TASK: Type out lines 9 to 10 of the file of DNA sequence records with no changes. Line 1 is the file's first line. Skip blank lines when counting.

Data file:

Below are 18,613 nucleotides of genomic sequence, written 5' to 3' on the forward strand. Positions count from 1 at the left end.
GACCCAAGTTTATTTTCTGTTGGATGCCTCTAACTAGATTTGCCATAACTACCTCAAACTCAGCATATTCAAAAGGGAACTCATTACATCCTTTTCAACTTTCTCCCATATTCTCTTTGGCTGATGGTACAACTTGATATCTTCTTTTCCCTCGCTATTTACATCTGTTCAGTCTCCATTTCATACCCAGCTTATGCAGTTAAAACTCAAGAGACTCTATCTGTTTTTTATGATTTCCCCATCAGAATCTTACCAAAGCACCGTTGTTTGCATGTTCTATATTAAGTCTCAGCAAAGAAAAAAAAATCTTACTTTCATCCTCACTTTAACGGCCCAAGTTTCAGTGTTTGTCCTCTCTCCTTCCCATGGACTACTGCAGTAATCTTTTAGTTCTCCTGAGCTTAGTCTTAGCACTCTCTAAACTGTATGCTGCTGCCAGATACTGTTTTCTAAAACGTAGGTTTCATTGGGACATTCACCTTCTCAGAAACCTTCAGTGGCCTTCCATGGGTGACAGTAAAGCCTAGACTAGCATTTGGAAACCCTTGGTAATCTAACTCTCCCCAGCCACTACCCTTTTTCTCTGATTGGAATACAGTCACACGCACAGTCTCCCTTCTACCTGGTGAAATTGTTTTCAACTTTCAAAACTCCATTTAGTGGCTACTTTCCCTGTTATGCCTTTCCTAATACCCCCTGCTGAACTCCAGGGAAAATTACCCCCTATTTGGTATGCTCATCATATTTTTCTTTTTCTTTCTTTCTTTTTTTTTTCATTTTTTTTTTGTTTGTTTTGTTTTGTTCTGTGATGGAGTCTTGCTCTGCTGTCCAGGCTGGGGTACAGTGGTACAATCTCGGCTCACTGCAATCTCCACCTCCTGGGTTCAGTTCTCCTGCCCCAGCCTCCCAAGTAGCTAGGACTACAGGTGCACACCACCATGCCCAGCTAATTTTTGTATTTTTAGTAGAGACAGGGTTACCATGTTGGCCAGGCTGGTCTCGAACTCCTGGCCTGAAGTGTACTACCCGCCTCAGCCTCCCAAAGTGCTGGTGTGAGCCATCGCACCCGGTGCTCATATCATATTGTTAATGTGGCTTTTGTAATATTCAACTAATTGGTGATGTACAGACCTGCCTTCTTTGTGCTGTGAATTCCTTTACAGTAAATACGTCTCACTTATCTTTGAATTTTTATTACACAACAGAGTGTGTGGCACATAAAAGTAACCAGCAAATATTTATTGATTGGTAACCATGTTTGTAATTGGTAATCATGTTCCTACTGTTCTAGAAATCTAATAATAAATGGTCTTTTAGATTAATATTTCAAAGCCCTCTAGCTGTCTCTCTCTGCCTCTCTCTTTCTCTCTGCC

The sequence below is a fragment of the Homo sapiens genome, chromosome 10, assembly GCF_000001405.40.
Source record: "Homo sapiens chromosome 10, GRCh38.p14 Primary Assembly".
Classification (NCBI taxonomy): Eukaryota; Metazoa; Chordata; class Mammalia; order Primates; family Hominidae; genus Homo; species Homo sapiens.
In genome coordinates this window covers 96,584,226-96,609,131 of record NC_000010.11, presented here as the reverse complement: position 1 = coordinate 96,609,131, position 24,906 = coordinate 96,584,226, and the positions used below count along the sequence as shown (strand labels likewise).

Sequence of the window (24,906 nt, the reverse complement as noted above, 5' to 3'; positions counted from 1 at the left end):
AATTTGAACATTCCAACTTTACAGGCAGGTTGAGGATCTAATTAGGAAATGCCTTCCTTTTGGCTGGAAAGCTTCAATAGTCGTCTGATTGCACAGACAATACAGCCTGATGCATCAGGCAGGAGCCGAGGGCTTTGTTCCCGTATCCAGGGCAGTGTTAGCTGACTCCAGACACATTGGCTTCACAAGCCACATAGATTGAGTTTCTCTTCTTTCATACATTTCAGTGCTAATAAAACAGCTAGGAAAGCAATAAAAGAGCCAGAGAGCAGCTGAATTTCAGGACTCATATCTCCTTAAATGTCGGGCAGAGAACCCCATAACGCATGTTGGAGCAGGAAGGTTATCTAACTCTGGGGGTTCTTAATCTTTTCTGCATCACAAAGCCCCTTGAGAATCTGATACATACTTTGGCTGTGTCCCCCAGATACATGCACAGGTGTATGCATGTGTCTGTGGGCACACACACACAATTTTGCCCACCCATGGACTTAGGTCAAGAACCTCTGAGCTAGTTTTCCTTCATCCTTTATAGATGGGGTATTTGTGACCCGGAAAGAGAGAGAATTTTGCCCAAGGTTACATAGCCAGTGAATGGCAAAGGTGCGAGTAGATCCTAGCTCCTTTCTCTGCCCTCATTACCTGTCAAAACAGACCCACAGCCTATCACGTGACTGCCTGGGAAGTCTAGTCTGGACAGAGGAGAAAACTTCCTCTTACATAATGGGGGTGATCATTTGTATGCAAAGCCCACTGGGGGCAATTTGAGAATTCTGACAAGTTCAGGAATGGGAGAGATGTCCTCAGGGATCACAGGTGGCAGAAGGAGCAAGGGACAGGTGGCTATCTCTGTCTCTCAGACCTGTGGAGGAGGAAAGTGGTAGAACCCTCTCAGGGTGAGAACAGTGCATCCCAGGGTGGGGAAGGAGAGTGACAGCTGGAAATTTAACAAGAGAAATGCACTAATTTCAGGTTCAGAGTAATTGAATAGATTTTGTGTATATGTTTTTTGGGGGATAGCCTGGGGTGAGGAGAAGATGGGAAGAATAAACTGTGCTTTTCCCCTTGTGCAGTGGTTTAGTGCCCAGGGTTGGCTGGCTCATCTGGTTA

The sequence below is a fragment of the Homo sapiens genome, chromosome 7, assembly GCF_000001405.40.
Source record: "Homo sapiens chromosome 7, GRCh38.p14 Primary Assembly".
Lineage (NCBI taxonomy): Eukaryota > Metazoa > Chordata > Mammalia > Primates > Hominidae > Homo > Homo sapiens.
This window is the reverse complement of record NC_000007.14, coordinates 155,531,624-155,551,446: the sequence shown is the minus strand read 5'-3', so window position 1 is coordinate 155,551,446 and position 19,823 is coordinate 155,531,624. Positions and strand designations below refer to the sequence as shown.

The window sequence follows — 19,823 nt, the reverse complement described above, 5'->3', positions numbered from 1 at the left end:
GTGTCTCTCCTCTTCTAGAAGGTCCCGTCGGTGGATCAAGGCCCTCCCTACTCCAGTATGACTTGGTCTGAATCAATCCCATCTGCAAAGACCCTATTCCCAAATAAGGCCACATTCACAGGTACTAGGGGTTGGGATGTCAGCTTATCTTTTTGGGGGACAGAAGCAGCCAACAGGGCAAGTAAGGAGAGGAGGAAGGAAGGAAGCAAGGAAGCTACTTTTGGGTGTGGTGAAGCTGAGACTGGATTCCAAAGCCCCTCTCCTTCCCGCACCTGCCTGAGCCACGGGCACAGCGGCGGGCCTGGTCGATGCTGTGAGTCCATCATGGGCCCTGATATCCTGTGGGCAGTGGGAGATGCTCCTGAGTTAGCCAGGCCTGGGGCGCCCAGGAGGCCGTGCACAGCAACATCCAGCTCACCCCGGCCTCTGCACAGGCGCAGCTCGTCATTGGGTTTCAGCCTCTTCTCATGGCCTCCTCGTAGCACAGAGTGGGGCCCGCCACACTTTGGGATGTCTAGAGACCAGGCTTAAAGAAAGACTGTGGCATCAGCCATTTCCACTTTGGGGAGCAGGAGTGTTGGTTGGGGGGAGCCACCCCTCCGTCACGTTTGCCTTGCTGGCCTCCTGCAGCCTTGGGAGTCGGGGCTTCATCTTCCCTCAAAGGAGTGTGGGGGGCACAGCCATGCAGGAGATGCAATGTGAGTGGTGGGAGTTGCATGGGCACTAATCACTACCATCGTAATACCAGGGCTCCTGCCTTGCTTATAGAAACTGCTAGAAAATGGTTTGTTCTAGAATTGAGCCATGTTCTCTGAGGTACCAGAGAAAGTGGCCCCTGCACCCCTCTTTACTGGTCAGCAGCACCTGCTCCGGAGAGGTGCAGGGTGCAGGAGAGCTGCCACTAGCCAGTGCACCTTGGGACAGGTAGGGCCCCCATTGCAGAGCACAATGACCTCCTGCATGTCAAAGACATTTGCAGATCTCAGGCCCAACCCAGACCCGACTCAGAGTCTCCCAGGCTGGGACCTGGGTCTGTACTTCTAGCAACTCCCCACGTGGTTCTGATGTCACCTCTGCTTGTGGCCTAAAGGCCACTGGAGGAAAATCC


The sequence below is a fragment of the Homo sapiens genome, chromosome 7, assembly GCF_000001405.40.
Source record: "Homo sapiens chromosome 7, GRCh38.p14 Primary Assembly".